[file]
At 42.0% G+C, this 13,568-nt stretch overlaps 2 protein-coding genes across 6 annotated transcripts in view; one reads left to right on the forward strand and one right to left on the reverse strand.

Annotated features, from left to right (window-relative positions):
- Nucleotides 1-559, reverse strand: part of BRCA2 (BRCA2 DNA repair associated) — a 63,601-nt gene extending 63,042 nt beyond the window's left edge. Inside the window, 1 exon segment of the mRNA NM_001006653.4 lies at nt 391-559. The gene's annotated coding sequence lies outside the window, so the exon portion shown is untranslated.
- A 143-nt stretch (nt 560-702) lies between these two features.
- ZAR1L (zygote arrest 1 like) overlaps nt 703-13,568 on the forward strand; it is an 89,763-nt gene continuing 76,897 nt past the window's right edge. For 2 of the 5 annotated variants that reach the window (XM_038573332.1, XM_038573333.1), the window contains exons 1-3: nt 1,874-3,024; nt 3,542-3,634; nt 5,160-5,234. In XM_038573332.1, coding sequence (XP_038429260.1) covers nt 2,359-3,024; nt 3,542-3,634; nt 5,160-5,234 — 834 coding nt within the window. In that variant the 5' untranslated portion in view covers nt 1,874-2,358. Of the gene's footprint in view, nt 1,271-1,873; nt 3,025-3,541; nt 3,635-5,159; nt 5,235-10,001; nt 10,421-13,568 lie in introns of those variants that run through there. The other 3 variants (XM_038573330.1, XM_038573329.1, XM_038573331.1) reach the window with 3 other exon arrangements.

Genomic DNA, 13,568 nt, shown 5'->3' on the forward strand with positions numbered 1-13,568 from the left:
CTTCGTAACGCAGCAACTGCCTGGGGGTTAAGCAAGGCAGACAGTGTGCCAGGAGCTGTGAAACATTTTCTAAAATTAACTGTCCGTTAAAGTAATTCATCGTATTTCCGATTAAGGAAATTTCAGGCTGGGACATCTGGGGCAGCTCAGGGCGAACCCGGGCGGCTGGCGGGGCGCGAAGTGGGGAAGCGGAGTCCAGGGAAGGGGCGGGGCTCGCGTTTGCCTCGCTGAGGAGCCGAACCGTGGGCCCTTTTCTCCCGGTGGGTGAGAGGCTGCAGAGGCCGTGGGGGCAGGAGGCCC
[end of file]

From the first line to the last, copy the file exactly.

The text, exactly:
At 42.0% G+C, this 13,568-nt stretch overlaps 2 protein-coding genes across 6 annotated transcripts in view; one reads left to right on the forward strand and one right to left on the reverse strand.

Annotated features, from left to right (window-relative positions):
- Nucleotides 1-559, reverse strand: part of BRCA2 (BRCA2 DNA repair associated) — a 63,601-nt gene extending 63,042 nt beyond the window's left edge. Inside the window, 1 exon segment of the mRNA NM_001006653.4 lies at nt 391-559. The gene's annotated coding sequence lies outside the window, so the exon portion shown is untranslated.
- A 143-nt stretch (nt 560-702) lies between these two features.
- ZAR1L (zygote arrest 1 like) overlaps nt 703-13,568 on the forward strand; it is an 89,763-nt gene continuing 76,897 nt past the window's right edge. For 2 of the 5 annotated variants that reach the window (XM_038573332.1, XM_038573333.1), the window contains exons 1-3: nt 1,874-3,024; nt 3,542-3,634; nt 5,160-5,234. In XM_038573332.1, coding sequence (XP_038429260.1) covers nt 2,359-3,024; nt 3,542-3,634; nt 5,160-5,234 — 834 coding nt within the window. In that variant the 5' untranslated portion in view covers nt 1,874-2,358. Of the gene's footprint in view, nt 1,271-1,873; nt 3,025-3,541; nt 3,635-5,159; nt 5,235-10,001; nt 10,421-13,568 lie in introns of those variants that run through there. The other 3 variants (XM_038573330.1, XM_038573329.1, XM_038573331.1) reach the window with 3 other exon arrangements.

Genomic DNA, 13,568 nt, shown 5'->3' on the forward strand with positions numbered 1-13,568 from the left:
CTTCGTAACGCAGCAACTGCCTGGGGGTTAAGCAAGGCAGACAGTGTGCCAGGAGCTGTGAAACATTTTCTAAAATTAACTGTCCGTTAAAGTAATTCATCGTATTTCCGATTAAGGAAATTTCAGGCTGGGACATCTGGGGCAGCTCAGGGCGAACCCGGGCGGCTGGCGGGGCGCGAAGTGGGGAAGCGGAGTCCAGGGAAGGGGCGGGGCTCGCGTTTGCCTCGCTGAGGAGCCGAACCGTGGGCCCTTTTCTCCCGGTGGGTGAGAGGCTGCAGAGGCCGTGGGGGCAGGAGGCCC